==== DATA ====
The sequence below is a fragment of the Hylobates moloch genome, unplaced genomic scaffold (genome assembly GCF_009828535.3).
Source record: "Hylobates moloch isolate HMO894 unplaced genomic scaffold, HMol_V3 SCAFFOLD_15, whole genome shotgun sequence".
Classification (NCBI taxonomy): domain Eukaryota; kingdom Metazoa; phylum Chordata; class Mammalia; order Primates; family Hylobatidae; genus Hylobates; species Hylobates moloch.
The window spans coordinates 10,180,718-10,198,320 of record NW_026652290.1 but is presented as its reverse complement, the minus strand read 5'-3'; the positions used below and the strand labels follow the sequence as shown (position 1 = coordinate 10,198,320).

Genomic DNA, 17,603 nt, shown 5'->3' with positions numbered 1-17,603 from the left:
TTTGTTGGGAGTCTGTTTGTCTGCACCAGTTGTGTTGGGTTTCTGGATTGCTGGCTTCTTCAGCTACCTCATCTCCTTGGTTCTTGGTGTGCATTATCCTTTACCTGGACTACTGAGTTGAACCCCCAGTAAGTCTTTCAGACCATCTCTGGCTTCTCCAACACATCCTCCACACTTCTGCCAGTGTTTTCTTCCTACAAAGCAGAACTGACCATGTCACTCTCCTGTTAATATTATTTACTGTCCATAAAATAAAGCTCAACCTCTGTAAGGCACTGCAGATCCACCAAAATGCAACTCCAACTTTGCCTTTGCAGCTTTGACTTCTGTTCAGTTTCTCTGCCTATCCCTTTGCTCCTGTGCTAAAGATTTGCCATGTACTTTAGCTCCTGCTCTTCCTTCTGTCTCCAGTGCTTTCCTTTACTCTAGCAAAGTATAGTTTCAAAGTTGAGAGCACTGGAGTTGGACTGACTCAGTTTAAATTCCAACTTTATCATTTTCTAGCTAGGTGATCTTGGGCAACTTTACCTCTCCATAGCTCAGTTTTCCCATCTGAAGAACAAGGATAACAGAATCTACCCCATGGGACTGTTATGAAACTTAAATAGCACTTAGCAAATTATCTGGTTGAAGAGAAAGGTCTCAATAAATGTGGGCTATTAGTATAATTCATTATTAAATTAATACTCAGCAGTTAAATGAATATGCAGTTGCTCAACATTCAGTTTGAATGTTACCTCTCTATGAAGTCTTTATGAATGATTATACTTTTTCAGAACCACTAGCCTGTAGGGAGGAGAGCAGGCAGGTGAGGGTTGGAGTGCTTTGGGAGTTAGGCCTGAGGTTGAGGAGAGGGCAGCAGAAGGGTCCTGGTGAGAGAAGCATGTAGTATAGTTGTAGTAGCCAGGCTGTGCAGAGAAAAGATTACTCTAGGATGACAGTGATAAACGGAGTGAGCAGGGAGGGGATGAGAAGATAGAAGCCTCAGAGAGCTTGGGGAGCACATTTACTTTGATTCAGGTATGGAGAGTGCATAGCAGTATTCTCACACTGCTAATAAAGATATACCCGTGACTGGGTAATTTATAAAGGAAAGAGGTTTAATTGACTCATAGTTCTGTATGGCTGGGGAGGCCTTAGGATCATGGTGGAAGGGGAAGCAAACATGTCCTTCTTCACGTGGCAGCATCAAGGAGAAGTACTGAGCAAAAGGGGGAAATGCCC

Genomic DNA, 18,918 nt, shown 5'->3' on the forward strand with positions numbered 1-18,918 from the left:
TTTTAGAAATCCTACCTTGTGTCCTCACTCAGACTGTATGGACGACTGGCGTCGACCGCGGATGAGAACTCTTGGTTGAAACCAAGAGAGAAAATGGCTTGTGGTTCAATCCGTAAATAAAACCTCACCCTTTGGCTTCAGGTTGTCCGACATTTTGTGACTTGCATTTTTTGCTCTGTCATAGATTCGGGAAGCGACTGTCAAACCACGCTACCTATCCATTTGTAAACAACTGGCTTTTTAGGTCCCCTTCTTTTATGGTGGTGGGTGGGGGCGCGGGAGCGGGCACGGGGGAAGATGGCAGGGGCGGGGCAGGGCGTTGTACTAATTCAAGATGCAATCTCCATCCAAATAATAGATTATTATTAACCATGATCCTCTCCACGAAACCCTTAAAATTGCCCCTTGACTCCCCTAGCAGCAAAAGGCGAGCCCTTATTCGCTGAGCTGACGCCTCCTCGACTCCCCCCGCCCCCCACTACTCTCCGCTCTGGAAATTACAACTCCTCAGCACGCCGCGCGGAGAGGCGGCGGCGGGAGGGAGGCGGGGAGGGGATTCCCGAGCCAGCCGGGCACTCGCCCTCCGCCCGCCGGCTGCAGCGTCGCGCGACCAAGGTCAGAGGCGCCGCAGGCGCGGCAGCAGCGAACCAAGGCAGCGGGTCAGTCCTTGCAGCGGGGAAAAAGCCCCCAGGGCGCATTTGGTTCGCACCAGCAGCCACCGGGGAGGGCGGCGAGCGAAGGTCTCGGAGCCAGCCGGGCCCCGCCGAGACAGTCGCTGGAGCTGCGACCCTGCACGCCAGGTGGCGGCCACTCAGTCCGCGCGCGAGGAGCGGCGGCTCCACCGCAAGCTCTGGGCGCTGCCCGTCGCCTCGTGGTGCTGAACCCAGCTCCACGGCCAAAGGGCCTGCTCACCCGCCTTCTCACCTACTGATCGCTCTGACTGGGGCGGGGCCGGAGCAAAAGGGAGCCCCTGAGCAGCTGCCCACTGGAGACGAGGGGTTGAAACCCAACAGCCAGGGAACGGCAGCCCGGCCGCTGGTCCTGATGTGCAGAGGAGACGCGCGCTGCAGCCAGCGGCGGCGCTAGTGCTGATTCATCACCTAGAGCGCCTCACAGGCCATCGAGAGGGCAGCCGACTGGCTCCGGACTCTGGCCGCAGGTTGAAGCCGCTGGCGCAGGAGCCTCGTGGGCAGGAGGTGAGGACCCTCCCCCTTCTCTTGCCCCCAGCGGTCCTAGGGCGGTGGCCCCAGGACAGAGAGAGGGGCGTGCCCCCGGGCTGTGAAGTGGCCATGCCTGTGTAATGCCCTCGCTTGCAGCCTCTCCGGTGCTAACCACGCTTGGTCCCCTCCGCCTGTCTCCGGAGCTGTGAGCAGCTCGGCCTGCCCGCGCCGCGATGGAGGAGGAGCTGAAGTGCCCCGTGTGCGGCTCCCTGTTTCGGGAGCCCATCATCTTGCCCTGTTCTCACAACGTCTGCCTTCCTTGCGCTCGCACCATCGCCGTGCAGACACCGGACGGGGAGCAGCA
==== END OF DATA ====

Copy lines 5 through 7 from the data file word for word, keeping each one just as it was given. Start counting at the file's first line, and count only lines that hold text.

Genomic DNA, 17,603 nt, shown 5'->3' with positions numbered 1-17,603 from the left:
TTTGTTGGGAGTCTGTTTGTCTGCACCAGTTGTGTTGGGTTTCTGGATTGCTGGCTTCTTCAGCTACCTCATCTCCTTGGTTCTTGGTGTGCATTATCCTTTACCTGGACTACTGAGTTGAACCCCCAGTAAGTCTTTCAGACCATCTCTGGCTTCTCCAACACATCCTCCACACTTCTGCCAGTGTTTTCTTCCTACAAAGCAGAACTGACCATGTCACTCTCCTGTTAATATTATTTACTGTCCATAAAATAAAGCTCAACCTCTGTAAGGCACTGCAGATCCACCAAAATGCAACTCCAACTTTGCCTTTGCAGCTTTGACTTCTGTTCAGTTTCTCTGCCTATCCCTTTGCTCCTGTGCTAAAGATTTGCCATGTACTTTAGCTCCTGCTCTTCCTTCTGTCTCCAGTGCTTTCCTTTACTCTAGCAAAGTATAGTTTCAAAGTTGAGAGCACTGGAGTTGGACTGACTCAGTTTAAATTCCAACTTTATCATTTTCTAGCTAGGTGATCTTGGGCAACTTTACCTCTCCATAGCTCAGTTTTCCCATCTGAAGAACAAGGATAACAGAATCTACCCCATGGGACTGTTATGAAACTTAAATAGCACTTAGCAAATTATCTGGTTGAAGAGAAAGGTCTCAATAAATGTGGGCTATTAGTATAATTCATTATTAAATTAATACTCAGCAGTTAAATGAATATGCAGTTGCTCAACATTCAGTTTGAATGTTACCTCTCTATGAAGTCTTTATGAATGATTATACTTTTTCAGAACCACTAGCCTGTAGGGAGGAGAGCAGGCAGGTGAGGGTTGGAGTGCTTTGGGAGTTAGGCCTGAGGTTGAGGAGAGGGCAGCAGAAGGGTCCTGGTGAGAGAAGCATGTAGTATAGTTGTAGTAGCCAGGCTGTGCAGAGAAAAGATTACTCTAGGATGACAGTGATAAACGGAGTGAGCAGGGAGGGGATGAGAAGATAGAAGCCTCAGAGAGCTTGGGGAGCACATTTACTTTGATTCAGGTATGGAGAGTGCATAGCAGTATTCTCACACTGCTAATAAAGATATACCCGTGACTGGGTAATTTATAAAGGAAAGAGGTTTAATTGACTCATAGTTCTGTATGGCTGGGGAGGCCTTAGGATCATGGTGGAAGGGGAAGCAAACATGTCCTTCTTCACGTGGCAGCATCAAGGAGAAGTACTGAGCAAAAGGGGGAAATGCCC

Genomic DNA, 18,918 nt, shown 5'->3' on the forward strand with positions numbered 1-18,918 from the left: